In theoretical application of Islam, Middle Eastern Countries do understand and appreciate democratic process and its meaning in their own unique way. Then why Muslims Countries have not been democratized? This leads to question of the compatibility between Islam and democracy. West believes that attachment of religious values to democratic government is contagious but there are a number of values common in Islam and democracy which make them compatible. For this reason first we should understand what is democracy and its features and then what similarities exist between Islam and Democracy.
According to President Abraham Lincoln, in his famed 1863 Gettysburg Address may have best-defined democracy as a “…government of the people, by the people, for the people…”.The core principle of democracy is self-rule. The basic features of democracy are separation of powers, checks and balances, existence of constitution, periodic elections and protection of fundamental rights.
There are a number of Muslim like Ahmad Moussalli and Muhammad Asad and Non-Muslim scholars who talk about compatibility of the two. They give importance to the principles of consultation, people’s will, transparency, and Accountability. For example, Robin Wright, a well-known American expert on the Middle East and the Muslim world writes: “neither Islam nor its culture is the major obstacle to political modernity”. John O. Voll and John L. Esposito, two bridge-builders between Islam and the West articulate: “The Islamic heritage, in fact, contains concepts that provide a foundation for contemporary Muslims to develop authentically Islamic programs of democracy.”
Below are the similarities between Islam and Democracy.
Constitutional Government: Like democracy, Islamic governance is fundamentally a “constitutional” government, in which the constitution reflects the agreement of the governed to govern according to a specified and agreed-upon framework of rights and duties. For Muslims, the constitution is based on the Qur’an and Sunnah. No authority, other than the governed, has the authority to repeal or amend such a constitution. As a result, Islamic administration cannot be despotic, hereditary, or militaristic in nature. Such a government structure is egalitarian in nature, and egalitarianism is one of Islam’s defining characteristics. It is also commonly agreed that the Islamic republic in Medina was founded on a constitutional foundation and a pluralistic framework that included non-Muslims.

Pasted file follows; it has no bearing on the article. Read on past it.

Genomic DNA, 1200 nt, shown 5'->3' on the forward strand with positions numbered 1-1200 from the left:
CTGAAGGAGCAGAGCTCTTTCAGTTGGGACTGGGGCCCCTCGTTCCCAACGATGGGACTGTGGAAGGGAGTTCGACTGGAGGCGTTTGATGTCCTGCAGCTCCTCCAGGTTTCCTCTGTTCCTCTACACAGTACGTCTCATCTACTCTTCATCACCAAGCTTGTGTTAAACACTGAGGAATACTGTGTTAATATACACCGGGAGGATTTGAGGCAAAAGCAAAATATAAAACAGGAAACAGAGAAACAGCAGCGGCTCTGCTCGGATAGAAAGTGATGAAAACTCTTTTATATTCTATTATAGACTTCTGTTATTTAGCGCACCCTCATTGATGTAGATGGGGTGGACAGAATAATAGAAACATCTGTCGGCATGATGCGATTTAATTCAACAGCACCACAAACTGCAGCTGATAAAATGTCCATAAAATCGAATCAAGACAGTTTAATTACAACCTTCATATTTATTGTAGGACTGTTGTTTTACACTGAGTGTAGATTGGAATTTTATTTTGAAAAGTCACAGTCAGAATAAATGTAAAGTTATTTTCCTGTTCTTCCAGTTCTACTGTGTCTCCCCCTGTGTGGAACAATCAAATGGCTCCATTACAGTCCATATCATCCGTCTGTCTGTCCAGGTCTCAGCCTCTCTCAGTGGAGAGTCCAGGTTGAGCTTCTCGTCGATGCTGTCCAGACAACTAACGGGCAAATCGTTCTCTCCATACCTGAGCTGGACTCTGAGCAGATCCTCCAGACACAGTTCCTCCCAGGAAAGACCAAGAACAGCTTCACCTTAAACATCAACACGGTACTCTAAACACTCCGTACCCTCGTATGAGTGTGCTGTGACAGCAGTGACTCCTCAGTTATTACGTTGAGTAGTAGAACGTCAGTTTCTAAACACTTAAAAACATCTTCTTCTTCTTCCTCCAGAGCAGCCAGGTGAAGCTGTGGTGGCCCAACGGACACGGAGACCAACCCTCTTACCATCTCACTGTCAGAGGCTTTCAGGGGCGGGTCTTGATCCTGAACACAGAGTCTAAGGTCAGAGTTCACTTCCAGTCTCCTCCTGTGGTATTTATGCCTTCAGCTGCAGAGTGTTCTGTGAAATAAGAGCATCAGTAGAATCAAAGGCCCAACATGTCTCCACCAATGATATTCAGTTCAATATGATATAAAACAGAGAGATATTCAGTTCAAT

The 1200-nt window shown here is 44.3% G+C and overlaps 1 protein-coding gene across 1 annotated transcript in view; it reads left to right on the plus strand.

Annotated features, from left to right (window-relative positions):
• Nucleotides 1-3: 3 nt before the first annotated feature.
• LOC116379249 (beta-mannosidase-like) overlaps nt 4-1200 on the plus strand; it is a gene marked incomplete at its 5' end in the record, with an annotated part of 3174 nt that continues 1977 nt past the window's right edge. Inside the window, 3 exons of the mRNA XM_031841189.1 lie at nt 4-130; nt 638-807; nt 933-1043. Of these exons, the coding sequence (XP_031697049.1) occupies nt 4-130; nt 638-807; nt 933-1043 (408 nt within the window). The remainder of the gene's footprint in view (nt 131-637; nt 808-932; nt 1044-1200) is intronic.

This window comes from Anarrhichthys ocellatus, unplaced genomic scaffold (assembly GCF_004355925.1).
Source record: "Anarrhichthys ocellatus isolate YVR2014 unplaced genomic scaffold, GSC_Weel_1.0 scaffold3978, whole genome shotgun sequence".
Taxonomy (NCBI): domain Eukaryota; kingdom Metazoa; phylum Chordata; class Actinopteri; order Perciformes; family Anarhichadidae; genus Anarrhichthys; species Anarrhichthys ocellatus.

Participatory: An Islamic political system is participative. The system is participatory from the establishment of the institutional structure of governance to its operation. It means that leadership and policies will be implemented with complete, gender-neutral participation of the governed through a popular electoral process. Muslims can use their ingenuity to institute and continuously enhance their systems, based on Islamic precepts and human experience to date. This participation feature is actually Islamic Shura (consultation).
Accountability: This is a necessary corollary to a democratic system. Within an Islamic system, leaders and those in positions of responsibility are held accountable to the people. According to the Islamic framework, all Muslims are answerable to Allah and his divine guidance. However, this is more in a theological sense. People are the focus of practical accountability. Thus, the Khulafa ar-Rashidoon were both Khalifat-ur-Rasool (representative of the Messenger) and Khalifat-ul- Muslimeen (representative of the Muslims)
Legitimacy: Just like in democracy, the people are allowed to select who to govern them i.e. give legitimacy to administer their affairs, in Islam, Jurists have the authority to approve any political decision made by the monarch and the power to protest to the ruler’s decision if it is contradictory to Shariah. As a result, the political elite required the legitimacy of legal professors. Thus, in the ancient past, we can observe how jurists and kings work together constantly. That close historical relationship between religious interpretations and the political arena explains why Islam attempts to establish norms and laws that govern not only the personal life of the believer but also the public domain.